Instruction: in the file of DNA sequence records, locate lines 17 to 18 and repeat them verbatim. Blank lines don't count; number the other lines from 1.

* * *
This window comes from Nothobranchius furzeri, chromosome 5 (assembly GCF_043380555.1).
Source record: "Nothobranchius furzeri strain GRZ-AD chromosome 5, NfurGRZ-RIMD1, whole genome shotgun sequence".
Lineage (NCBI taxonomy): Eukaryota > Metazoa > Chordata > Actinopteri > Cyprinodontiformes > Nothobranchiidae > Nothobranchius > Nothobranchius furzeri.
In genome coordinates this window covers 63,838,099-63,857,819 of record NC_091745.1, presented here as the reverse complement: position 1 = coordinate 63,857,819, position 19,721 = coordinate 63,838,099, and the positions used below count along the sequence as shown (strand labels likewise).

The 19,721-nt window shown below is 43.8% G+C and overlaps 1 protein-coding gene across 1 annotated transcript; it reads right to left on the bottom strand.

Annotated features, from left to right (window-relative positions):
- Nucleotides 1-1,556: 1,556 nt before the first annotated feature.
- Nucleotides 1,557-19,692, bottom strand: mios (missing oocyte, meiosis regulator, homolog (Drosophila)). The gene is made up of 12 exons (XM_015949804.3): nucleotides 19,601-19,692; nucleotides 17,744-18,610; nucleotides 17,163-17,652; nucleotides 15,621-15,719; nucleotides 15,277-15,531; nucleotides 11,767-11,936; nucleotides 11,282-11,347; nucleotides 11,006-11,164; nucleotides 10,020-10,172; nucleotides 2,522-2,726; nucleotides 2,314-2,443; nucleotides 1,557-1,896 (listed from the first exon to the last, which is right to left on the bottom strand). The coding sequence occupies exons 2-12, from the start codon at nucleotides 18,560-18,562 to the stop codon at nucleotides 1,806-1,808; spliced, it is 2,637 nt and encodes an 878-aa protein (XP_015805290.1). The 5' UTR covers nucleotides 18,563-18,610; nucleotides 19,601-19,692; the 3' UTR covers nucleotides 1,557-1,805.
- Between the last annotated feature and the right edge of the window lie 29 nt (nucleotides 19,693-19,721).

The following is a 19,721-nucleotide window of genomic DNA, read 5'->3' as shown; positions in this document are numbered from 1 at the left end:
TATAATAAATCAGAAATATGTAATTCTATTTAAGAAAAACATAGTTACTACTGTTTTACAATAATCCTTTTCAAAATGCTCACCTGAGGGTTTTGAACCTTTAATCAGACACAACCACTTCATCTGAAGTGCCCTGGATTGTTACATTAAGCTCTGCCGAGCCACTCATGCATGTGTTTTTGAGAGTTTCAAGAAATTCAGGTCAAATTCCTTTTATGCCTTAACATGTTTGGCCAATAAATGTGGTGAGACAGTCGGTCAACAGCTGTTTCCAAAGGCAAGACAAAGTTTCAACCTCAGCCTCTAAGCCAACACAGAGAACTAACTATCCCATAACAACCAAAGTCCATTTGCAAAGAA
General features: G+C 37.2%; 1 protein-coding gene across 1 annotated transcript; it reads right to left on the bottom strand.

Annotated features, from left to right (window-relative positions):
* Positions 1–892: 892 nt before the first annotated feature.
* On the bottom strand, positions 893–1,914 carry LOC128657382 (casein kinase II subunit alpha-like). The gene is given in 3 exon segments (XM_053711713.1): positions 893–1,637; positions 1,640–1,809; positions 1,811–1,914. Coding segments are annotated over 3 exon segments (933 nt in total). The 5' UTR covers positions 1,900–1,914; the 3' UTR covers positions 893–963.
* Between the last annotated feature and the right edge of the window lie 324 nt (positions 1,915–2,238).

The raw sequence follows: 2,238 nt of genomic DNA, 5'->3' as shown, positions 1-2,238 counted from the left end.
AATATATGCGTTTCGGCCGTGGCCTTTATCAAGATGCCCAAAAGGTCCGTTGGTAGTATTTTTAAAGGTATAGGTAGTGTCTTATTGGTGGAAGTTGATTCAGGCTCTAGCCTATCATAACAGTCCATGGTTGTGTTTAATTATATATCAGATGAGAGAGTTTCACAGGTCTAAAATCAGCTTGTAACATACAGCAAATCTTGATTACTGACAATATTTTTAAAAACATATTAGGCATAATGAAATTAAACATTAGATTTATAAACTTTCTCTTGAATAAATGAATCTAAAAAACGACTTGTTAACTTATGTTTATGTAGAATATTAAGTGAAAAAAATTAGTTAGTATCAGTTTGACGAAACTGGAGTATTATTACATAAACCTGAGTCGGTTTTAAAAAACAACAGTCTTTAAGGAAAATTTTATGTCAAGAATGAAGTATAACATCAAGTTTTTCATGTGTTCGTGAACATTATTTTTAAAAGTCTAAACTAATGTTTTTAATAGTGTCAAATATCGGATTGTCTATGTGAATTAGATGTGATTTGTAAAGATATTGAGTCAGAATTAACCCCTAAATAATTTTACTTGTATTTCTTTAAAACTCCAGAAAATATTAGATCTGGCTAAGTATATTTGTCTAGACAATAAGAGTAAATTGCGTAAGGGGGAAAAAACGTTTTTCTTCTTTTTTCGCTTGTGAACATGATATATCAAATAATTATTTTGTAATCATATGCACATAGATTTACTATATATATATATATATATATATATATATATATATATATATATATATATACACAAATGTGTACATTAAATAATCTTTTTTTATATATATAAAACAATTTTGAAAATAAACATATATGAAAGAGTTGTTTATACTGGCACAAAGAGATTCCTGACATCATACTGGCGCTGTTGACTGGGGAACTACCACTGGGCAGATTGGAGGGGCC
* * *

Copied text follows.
The raw sequence follows: 2,238 nt of genomic DNA, 5'->3' as shown, positions 1-2,238 counted from the left end.
AATATATGCGTTTCGGCCGTGGCCTTTATCAAGATGCCCAAAAGGTCCGTTGGTAGTATTTTTAAAGGTATAGGTAGTGTCTTATTGGTGGAAGTTGATTCAGGCTCTAGCCTATCATAACAGTCCATGGTTGTGTTTAATTATATATCAGATGAGAGAGTTTCACAGGTCTAAAATCAGCTTGTAACATACAGCAAATCTTGATTACTGACAATATTTTTAAAAACATATTAGGCATAATGAAATTAAACATTAGATTTATAAACTTTCTCTTGAATAAATGAATCTAAAAAACGACTTGTTAACTTATGTTTATGTAGAATATTAAGTGAAAAAAATTAGTTAGTATCAGTTTGACGAAACTGGAGTATTATTACATAAACCTGAGTCGGTTTTAAAAAACAACAGTCTTTAAGGAAAATTTTATGTCAAGAATGAAGTATAACATCAAGTTTTTCATGTGTTCGTGAACATTATTTTTAAAAGTCTAAACTAATGTTTTTAATAGTGTCAAATATCGGATTGTCTATGTGAATTAGATGTGATTTGTAAAGATATTGAGTCAGAATTAACCCCTAAATAATTTTACTTGTATTTCTTTAAAACTCCAGAAAATATTAGATCTGGCTAAGTATATTTGTCTAGACAATAAGAGTAAATTGCGTAAGGGGGAAAAAACGTTTTTCTTCTTTTTTCGCTTGTGAACATGATATATCAAATAATTATTTTGTAATCATATGCACATAGATTTACTATATATATATATATATATATATATATATATATATATATATATATATATACACAAATGTGTACATTAAATAATCTTTTTTTATATATATAAAACAATTTTGAAAATAAACATATATGAAAGAGTTGTTTATACTGGCACAAAGAGATTCCTGACATCATACTGGCGCTGTTGACTGGGGAACTACCACTGGGCAGATTGGAGGGGCC